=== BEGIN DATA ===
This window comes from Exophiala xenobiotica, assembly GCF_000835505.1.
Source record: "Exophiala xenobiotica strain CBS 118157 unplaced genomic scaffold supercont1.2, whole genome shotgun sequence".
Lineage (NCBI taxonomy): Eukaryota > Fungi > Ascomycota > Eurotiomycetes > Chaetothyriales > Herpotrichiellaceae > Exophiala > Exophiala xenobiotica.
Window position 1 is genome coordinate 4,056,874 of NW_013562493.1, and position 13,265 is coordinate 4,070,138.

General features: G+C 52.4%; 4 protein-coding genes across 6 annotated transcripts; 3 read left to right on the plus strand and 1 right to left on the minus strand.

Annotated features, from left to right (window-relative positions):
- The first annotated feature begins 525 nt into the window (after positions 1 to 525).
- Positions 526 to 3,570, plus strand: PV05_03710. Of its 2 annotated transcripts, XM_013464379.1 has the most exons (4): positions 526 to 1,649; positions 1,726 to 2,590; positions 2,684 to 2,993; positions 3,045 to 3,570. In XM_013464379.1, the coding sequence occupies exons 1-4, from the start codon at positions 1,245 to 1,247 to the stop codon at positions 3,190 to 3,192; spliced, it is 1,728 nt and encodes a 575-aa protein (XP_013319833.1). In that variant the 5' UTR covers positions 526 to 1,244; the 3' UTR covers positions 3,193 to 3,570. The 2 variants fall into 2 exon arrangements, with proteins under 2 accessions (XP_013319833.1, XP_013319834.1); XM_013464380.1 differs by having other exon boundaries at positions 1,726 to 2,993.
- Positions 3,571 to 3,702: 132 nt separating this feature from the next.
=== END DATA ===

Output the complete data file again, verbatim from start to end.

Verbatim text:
This window comes from Exophiala xenobiotica, assembly GCF_000835505.1.
Source record: "Exophiala xenobiotica strain CBS 118157 unplaced genomic scaffold supercont1.2, whole genome shotgun sequence".
Lineage (NCBI taxonomy): Eukaryota > Fungi > Ascomycota > Eurotiomycetes > Chaetothyriales > Herpotrichiellaceae > Exophiala > Exophiala xenobiotica.
Window position 1 is genome coordinate 4,056,874 of NW_013562493.1, and position 13,265 is coordinate 4,070,138.

General features: G+C 52.4%; 4 protein-coding genes across 6 annotated transcripts; 3 read left to right on the plus strand and 1 right to left on the minus strand.

Annotated features, from left to right (window-relative positions):
- The first annotated feature begins 525 nt into the window (after positions 1 to 525).
- Positions 526 to 3,570, plus strand: PV05_03710. Of its 2 annotated transcripts, XM_013464379.1 has the most exons (4): positions 526 to 1,649; positions 1,726 to 2,590; positions 2,684 to 2,993; positions 3,045 to 3,570. In XM_013464379.1, the coding sequence occupies exons 1-4, from the start codon at positions 1,245 to 1,247 to the stop codon at positions 3,190 to 3,192; spliced, it is 1,728 nt and encodes a 575-aa protein (XP_013319833.1). In that variant the 5' UTR covers positions 526 to 1,244; the 3' UTR covers positions 3,193 to 3,570. The 2 variants fall into 2 exon arrangements, with proteins under 2 accessions (XP_013319833.1, XP_013319834.1); XM_013464380.1 differs by having other exon boundaries at positions 1,726 to 2,993.
- Positions 3,571 to 3,702: 132 nt separating this feature from the next.